Owebama is a true racist. Why does the US President hate the advancement of the standard of living for Mexico’s poor? Barrack Hussein Obama; how dare you deprive Mexico these young educated and motivated people? These US educated and motivated illegal alien occupiers (brought to the US as babies) now in the US are the only hope for Mexico and you want to keep them here in the US. They could start businesses, create jobs, and improve the standard of living for the poor people of Mexico. Yet you want to be selfish and deprive Mexico of these talented youth who could make life better for all the people of Mexico. SHAME ON YOU! Have you no compassion for the poor now living in Mexico? Gustavo Arellano, Steve Gallardo, Nicky Diaz Santillan, and La Raza need to insist that all these young educated and talented Mexicans be sent back to Mexico to help improve the standard of living for the poor Mexicans. Are you with us for the good of Mexico and its people?
The whole Grateful Dead thing in Mexico has nothing to do with the Spanish (that means the Hispanic or Latino parts of our brothers and sisters to the South). Scholars trace the origins of the modern Mexican holiday to indigenous observances dating back hundreds of years and to an Aztec festival dedicated to the goddess Mictecacihuatl. When you are conducting these rituals, you are not honoring that part of your genetic makeup which is from Europe (the "bad" part in my opinion).While there are many cultures from many different lands in the Americas, and around the World, who appreciate and conduct ceremonies for rememberance of the dead, the rituals in Mexico, comes from the indigenous people who developed the idea that one can communicate, literally, with the dead - or their spirits through the goddess Mictecacihuatl. As with many other indigenous peoples around the world, having clear ties with the lives of their ancestors helps to continue the generational knowledge which is crucial to survival of a culture and its traditions which help the people of an area survive.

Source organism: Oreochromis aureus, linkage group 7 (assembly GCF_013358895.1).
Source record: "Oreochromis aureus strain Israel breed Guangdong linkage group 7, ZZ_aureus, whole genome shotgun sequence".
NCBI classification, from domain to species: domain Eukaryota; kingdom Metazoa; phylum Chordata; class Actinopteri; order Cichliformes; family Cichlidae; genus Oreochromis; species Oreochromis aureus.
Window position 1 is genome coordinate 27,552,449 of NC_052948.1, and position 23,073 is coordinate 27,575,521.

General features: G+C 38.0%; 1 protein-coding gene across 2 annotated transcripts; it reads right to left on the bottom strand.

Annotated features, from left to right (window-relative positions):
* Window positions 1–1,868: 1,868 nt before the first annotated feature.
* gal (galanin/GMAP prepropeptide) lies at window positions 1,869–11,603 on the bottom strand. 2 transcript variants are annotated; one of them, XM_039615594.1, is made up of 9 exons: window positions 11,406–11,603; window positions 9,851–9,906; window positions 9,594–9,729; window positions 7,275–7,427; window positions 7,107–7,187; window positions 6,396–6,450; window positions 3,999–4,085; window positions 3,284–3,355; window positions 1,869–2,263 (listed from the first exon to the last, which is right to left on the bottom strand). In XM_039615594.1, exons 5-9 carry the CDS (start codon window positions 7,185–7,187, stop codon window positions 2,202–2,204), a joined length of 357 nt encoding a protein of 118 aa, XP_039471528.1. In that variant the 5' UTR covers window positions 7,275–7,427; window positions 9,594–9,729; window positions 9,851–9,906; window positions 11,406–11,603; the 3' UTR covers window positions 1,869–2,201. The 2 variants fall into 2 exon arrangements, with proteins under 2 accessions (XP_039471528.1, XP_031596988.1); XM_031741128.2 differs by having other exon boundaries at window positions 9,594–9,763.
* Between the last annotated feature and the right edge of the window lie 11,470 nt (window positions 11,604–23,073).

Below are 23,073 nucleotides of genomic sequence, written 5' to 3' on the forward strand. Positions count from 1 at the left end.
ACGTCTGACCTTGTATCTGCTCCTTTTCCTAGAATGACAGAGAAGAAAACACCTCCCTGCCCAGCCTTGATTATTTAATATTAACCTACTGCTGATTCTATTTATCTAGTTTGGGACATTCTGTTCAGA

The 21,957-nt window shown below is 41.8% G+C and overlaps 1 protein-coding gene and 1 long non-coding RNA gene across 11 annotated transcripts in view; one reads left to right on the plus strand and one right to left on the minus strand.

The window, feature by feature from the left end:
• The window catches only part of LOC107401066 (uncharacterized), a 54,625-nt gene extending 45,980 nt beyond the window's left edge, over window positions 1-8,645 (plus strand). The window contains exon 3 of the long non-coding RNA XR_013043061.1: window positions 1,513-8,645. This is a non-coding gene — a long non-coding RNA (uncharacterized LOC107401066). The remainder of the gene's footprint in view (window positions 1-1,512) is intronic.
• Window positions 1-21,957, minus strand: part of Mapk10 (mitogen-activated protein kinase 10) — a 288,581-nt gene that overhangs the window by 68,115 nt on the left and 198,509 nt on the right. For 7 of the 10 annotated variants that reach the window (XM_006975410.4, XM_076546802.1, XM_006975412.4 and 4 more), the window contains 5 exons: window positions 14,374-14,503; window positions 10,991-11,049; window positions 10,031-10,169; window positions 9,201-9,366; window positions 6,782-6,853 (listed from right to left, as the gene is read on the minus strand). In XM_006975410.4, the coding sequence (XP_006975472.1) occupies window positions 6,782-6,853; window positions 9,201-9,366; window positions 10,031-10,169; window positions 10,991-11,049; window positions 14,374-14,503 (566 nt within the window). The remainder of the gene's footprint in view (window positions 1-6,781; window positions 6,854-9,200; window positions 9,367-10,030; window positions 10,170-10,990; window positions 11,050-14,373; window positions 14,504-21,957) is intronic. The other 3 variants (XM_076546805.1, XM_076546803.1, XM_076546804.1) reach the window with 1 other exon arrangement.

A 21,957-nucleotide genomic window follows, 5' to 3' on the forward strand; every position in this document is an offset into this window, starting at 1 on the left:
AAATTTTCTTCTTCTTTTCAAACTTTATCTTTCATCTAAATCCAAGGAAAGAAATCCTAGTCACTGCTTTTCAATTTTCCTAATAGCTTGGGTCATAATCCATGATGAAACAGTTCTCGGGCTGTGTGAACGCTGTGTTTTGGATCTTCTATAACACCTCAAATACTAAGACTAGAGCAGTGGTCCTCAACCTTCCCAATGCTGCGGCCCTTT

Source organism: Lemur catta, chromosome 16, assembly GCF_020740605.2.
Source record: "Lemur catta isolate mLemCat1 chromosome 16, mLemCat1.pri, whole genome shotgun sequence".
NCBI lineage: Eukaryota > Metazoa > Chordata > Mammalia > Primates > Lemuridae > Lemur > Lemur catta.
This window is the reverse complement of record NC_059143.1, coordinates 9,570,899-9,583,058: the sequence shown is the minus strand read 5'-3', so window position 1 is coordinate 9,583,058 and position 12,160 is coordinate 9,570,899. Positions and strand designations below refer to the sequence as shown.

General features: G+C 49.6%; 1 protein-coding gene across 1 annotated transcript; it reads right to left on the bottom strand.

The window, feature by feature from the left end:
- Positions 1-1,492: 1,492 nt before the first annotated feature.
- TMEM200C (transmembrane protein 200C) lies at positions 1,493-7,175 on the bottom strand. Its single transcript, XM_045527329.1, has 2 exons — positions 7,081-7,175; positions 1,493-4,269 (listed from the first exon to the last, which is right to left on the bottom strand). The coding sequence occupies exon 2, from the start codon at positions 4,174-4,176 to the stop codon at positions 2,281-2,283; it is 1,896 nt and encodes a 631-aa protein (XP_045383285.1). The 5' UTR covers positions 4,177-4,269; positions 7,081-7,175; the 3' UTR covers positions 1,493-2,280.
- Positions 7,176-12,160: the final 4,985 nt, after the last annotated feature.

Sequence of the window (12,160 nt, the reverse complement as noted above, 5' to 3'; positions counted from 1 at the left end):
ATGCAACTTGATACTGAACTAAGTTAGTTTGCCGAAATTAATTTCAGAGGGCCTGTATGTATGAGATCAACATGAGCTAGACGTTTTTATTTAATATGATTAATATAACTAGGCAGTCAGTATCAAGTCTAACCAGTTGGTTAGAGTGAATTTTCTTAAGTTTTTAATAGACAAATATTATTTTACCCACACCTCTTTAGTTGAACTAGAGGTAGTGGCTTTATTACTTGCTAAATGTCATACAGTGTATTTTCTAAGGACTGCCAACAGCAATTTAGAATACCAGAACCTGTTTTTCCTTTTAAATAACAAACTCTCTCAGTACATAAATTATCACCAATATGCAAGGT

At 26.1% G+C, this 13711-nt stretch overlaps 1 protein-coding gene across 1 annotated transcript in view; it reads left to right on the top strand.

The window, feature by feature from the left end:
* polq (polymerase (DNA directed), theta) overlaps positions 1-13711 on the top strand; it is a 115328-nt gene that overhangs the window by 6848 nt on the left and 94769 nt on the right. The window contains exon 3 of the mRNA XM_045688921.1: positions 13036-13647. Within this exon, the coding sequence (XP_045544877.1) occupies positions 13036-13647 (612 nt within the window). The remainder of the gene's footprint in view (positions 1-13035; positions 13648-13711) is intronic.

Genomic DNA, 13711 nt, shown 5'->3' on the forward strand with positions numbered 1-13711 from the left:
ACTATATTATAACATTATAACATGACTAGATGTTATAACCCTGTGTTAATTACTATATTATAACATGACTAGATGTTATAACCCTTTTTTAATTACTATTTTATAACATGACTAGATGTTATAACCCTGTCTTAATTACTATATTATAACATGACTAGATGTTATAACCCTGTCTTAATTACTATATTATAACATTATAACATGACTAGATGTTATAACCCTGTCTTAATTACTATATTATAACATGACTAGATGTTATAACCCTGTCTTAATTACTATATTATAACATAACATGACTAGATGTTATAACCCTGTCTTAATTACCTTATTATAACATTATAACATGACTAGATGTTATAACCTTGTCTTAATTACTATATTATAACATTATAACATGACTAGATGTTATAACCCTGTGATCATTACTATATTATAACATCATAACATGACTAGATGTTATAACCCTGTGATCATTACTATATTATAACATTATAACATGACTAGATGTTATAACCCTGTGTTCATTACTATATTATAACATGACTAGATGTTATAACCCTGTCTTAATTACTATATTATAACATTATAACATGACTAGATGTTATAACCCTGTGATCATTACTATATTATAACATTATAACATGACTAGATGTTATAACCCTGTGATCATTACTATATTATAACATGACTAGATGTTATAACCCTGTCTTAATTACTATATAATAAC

I wear a hand-knit chaleco, heavy wool, dangling fringe, muy tradicional, all the time when visiting my family in Boston. Everyone adores it. My male friends all want me to send them one -- it's perfect to throw on for shoveling snow, or when the cool Fall winds get into your skin. They say I look like a cross between The Outlaw Josey Wales and a Klingon warrior. What's not to like?
But it was unseasonably chilly here in Queretaro the other night, and I had friends by to fire up the parilla. I thought to put it on, but I'm mildly embarrassed, as a gringo in El Sur, to appear as though I'm trying too hard to "go native". Sure, I wear long trousers at all times, even when oppressively hot, and I have some nice peasant shirts I wear regularly. Still, the chaleco struck me as perhaps a bit over-the-top, Pancho Villa wanna-be. The night was cool, however, so I went to my cabana and re-emerged wearing it. I asked my friend's wife, is it too much, do I look like a gringo trying to play Mexican?
"No", she shrugged, "al ilgual que cualquier hippie Mexicano." Just your ordinary everyday hippie.
So go ahead, don your guayaberas! We could use more hippies these days.
1. Guayaberas are not Mexican so wearing one does not make you seem more Mexican. They are worn much more in Latin American countries, like Panama, where they are considered dress-casual and much more businessman-like than a t-shirt. My father loves guayaberas and purchased several (including one for mi yerno who is Mexican) the last time we went to Panama. They bridge that gap for the conservative man who wants to look well-dressed in the heat, which is why they are popular in areas like Veracruz.
2. I live in Mexico and have never seen anyone with memorials on their cars. I think that is a American/chicano thing. We do have a lot of cars with mini alters to saints or Jesus though. Being American, I have seen this a lot (in the US) in black- and latino-American cars, t-shirts and tats. Again I don't think it is "Mexican", it is American, although you might see it along the frontera in ganglandia as well.
@jesuschristodenogale ur dum
@ExpertShot fuck u bitch